Isabel Jones
Jul 30, 2018 @ 4:00 pm

Nearly a year after the Harvey Weinstein scandal shook Hollywood and reinvigorated the #MeToo movement across America, allegations of sexual harassment against men in powerful positions in the entertainment industry are still coming to light.

In a recent article in The New Yorker published over the weekend, longtime CBS CEO Les Moonves was accused of sexual misconduct by six women. Read on below for a closer look at the news story everyone’s talking about.

Who Is Les Moonves?

Moonves is the CEO, Chairman of the Board, and President of CBS Corporation. He’s held a high-ranking position within the company for 24 years. Les is currently married to CBS anchor, producer, and TV host Julie Chen, with whom he shares an 8-year-old son, Charlie. From 1978 to 2004 Moonves was married to Nancy Wiesenfeld, with whom he shares three additional children: Sara, Adam, and Michael.

Taylor Hill/Getty Images

What Happened?

Les Moonves is facing allegations of sexual assault from several former business associates, including actress Illeana Douglas, writer Janet Jones, producer Christine Peters, screenwriter Dinah Kirgo, and two additional actresses who chose to remain nameless.

Who Broke the Story?

The New Yorker published an investigative article by reporter Ronan Farrow titled “Les Moonves and CBS Face Allegations of Sexual Misconduct” online and ”Trouble at the Top” in the August 6 &13 print issues.

ANGELA WEISS/Getty Images

Farrow, the child of actress Mia Farrow and estranged father Woody Allen, has long been an advocate for victims of sexual abuse and harassment. (He helped break the Weinstein allegations, though the New York Times's Jodi Kantor and Megan Twohey first published the news.) Ronan’s older sister Dylan has alleged for decades that Allen sexually abused her as a child, a claim that Farrow has championed in the media.

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What Illeana Douglas Had to Say:

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Douglas alleges that during a private meeting in his office in 1997, Moonves held her down on a couch and began “violently kissing” her; after becoming aroused, the CBS exec lifted her skirt and thrust against her. Following the incident, Douglas was fired from the comedy series she’d been cast in. When Douglas sought legal aid, she was offered her $125,000 from CBS for the allegation to be “settled out,” and an additional $250,000 for her work on a miniseries called Bella Mafia.


What Janet Jones Had to Say:

Jones paid a visit to Moonves’s office in the spring of 1985 to pitch a screenplay idea (he was then the vice-president at Twentieth Century Fox). Jones told The New Yorker that as she sat on the couch and began her pitch, Moonves “threw himself” on top of her and then tried to kiss her. When she rebuffed his advance and asked what he was doing, he replied, “Well, I was hitting on you. I wanted a kiss.”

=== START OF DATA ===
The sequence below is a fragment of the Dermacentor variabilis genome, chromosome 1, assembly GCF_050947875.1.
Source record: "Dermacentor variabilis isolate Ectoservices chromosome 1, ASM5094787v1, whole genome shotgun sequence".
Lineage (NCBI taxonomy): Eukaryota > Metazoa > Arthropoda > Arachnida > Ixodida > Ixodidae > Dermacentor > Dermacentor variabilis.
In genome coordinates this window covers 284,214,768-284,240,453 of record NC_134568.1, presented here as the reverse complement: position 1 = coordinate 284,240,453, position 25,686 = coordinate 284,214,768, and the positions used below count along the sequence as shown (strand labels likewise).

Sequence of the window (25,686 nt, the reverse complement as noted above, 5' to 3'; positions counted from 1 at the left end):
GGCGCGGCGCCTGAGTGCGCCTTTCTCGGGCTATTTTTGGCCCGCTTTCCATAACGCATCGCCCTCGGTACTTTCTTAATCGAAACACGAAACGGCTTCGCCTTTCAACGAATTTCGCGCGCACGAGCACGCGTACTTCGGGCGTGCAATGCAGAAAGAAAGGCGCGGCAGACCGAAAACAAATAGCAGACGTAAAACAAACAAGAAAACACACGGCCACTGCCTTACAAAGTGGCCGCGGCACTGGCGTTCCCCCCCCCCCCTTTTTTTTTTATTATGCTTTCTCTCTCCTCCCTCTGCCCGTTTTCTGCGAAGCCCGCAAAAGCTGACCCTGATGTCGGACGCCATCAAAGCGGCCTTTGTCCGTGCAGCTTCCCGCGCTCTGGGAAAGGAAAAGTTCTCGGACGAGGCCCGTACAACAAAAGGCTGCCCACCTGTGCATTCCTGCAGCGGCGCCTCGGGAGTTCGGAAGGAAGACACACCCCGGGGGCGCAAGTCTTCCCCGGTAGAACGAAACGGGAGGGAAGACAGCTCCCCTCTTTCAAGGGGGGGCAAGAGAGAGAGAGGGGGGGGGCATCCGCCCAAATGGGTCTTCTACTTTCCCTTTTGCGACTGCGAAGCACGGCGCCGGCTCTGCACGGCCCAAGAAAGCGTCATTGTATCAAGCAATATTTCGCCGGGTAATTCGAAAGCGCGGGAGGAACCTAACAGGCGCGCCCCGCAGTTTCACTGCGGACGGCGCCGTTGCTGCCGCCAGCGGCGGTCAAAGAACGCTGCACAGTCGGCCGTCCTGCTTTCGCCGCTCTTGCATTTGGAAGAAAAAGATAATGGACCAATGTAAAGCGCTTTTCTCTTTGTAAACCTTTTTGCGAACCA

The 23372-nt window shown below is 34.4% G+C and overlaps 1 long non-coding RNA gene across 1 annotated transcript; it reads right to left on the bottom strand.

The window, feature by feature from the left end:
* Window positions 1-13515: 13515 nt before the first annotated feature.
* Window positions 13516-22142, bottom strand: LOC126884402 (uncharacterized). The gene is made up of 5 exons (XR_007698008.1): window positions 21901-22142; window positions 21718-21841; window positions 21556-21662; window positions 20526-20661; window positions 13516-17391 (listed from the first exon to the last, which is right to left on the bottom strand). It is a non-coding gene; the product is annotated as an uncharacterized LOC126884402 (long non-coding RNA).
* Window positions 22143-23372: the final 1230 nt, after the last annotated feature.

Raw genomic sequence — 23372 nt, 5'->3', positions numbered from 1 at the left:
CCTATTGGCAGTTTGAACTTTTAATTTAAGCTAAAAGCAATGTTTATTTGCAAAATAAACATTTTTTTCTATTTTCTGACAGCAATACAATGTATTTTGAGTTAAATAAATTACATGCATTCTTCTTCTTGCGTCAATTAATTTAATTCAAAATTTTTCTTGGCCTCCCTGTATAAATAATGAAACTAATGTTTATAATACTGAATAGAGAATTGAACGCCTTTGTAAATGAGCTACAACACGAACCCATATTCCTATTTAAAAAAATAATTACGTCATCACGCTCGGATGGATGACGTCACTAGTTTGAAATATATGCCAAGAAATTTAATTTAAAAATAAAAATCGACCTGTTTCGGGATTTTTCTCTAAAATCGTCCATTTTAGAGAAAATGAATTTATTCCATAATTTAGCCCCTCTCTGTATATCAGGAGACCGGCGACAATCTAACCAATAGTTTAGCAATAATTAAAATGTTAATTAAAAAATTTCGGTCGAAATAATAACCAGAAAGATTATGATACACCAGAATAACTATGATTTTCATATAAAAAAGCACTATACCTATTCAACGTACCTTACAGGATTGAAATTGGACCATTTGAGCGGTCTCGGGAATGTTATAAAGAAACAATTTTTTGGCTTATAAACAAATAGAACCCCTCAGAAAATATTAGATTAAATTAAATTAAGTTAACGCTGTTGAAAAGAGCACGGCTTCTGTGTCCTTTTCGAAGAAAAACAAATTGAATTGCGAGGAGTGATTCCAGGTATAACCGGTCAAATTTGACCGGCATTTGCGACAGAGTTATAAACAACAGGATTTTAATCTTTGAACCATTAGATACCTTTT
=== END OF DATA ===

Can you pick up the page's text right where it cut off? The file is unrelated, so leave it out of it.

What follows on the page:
Later, after word of the incident, or at least the upset it had caused, got back to Moonves, he called Jones and threatened to ruin her career.

 

What Christine Peters Had to Say:

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Peters met with Moonves in 2006 to discuss a job opportunity. As she delivered her pitch (sitting on a couch, again), Moonves slipped his hand up her skirt and touched her underwear. Peters then excused herself from the meeting.


What Dinah Kirgo Had to Say:

Dinah and her producing partner (and sister) Julie met with Moonves in the early ‘80s when he was the vice-president of development at Saul Ilson Productions. After what seemed like a successful meeting, Moonves phoned Dinah and asked her to dinner, specifying that only Dinah’s presence was requested. “‘You’re very expensive, and I need to know you’re worth it,’ ” he told her. Dinah refused and neither sister ever heard from Moonves again.


What the Nameless Victims Had to Say:

The first anonymous source, a “prominent actress who played a police officer on a long-running CBS program,” alleged that after being wrongfully fired in the mid-‘90s, she sat for a lunch meeting in Moonves’s private office dining room. He confessed his attraction to her (which he’d done before years prior) and she rose to leave. He told her to sit down so she did. When she got up to leave once more, she leaned over to give him a kiss on the cheek. In turn, Moonves grabbed the actress and “shoved his tongue down her throat.”

In 1992, a former child star named Kimberly (no last name was provided) attended a dinner meeting with Moonves and a mutual friend. When the friend left to use the restroom, Moonves told Kimberly, “Let’s go. Let’s just get a hotel room. Let’s just do this.” After Kimberly refused and explained that she had a husband and child, Moonves left the restaurant.


How did Les Moonves Address the Accusations?

Moonves released the following statement:

“Throughout my time at CBS, we have promoted a culture of respect and opportunity for all employees, and have consistently found success elevating women to top executive positions across our company. I recognize that there were times decades ago when I may have made some women uncomfortable by making advances. Those were mistakes, and I regret them immensely. But I always understood and respected-and abided by the principle-that ‘no’ means ‘no,’ and I have never misused my position to harm or hinder anyone’s career. This is a time when we all are appropriately focused on how we help improve our society, and we at CBS are committed to being part of the solution.”
 

Anything Else? 
 

Moonves's wife, Julie Chen, issued the following statement on Twitter:

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